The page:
14. Howard Roger Garis (1873-1962) 500+ books
American children’s writer, best known for a series of books, that featured the character of Uncle Wiggily Longears, an engaging elderly rabbit.
15. Jirō Akagawa (1948-) 480 books*
Japanese novelist, known for his humorous mysteries. He has written more than 480 novels in the course of his thirty year career, over 300 million individual published volumes.
16. Isaac Asimov (1920-1992) 468+ books
American author and Professor of Biochemistry at Boston University, he was best known for his works of science fiction and popular science books.
17. R L Stine (1943-) 430+ books*
American writer, who is the author of hundreds of horror fiction novels horror fiction novels, including the books in the Goosebumps, Rotten School, Mostly Ghostly, The Nightmare Room, and Fear Street series.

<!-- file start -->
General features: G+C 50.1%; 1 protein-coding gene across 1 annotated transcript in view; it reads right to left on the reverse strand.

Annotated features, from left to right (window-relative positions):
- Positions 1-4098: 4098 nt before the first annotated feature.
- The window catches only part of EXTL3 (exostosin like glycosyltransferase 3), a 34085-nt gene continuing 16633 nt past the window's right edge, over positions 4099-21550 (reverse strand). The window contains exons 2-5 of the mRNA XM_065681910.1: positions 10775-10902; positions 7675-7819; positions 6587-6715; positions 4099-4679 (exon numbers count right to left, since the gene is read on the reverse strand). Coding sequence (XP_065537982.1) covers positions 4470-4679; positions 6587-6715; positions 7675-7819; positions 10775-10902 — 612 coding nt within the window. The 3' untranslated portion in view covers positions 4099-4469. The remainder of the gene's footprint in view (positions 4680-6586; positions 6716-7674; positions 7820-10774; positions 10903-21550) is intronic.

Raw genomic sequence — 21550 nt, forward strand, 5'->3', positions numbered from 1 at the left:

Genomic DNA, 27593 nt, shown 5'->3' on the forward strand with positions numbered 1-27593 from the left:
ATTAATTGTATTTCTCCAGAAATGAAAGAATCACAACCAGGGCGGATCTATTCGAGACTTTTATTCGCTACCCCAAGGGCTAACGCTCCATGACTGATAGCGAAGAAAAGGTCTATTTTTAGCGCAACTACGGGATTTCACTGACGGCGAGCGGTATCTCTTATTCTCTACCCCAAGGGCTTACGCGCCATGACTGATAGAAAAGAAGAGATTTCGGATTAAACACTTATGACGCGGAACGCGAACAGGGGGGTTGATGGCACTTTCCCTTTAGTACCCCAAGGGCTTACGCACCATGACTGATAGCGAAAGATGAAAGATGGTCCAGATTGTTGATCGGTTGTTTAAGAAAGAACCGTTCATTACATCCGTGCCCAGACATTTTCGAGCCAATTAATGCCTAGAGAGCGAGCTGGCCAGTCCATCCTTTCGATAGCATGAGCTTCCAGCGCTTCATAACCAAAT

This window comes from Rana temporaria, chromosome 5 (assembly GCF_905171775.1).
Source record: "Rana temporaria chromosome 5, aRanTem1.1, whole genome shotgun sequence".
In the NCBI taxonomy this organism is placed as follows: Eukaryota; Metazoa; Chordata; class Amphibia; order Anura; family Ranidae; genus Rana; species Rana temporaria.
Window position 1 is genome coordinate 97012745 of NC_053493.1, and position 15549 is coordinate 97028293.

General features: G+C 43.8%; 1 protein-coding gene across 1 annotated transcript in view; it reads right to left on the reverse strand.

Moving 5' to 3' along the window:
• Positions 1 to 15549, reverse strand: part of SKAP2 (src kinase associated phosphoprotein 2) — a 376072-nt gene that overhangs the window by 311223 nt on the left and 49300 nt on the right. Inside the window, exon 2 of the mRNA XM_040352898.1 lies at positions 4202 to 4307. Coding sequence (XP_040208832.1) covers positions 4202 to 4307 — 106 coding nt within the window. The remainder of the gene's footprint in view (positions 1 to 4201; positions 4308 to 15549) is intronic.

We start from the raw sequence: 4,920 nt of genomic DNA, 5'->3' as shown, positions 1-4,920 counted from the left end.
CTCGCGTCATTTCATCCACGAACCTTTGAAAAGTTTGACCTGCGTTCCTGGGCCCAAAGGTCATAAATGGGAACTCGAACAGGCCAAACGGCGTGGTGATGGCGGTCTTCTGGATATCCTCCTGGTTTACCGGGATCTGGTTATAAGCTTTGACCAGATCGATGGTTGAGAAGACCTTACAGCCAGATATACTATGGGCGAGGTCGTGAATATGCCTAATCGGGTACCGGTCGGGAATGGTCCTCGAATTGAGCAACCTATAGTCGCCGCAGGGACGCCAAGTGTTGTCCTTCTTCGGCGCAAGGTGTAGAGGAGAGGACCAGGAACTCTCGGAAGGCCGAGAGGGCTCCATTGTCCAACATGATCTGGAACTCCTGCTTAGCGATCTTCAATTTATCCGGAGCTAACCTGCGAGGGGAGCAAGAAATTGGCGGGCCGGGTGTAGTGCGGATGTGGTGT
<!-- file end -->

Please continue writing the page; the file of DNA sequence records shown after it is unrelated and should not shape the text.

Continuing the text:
18. Kyotaro Nishimura (1930-) 400+ books*
Japanese mystery writer best known for his Train Series mysteries.
19. Arthur William Groom (1898-1964) 400+ books
British writer of children’s books and adult fiction and nonfiction under many different pseudonyms. A specialist in westerns, he ‘novelized’ real people as well as created fictional heroes like Hopalong Cassidy.
20. Ned Buntline (1823-1886) 400+ books
A pseudonym of Edward Zane Carroll Judson, best known for his dime novels, he gave William F. Cody the nickname Buffalo Bill and wrote the first stories about him.
21. Evelyn Everett Green (1856-1932) 350+ books
British author of both adult and children books, she wrote about 350 books, more than 200 under her own name, and others using the pen-names H. F. E., Cecil Adair, E. Ward or Evelyn Dare.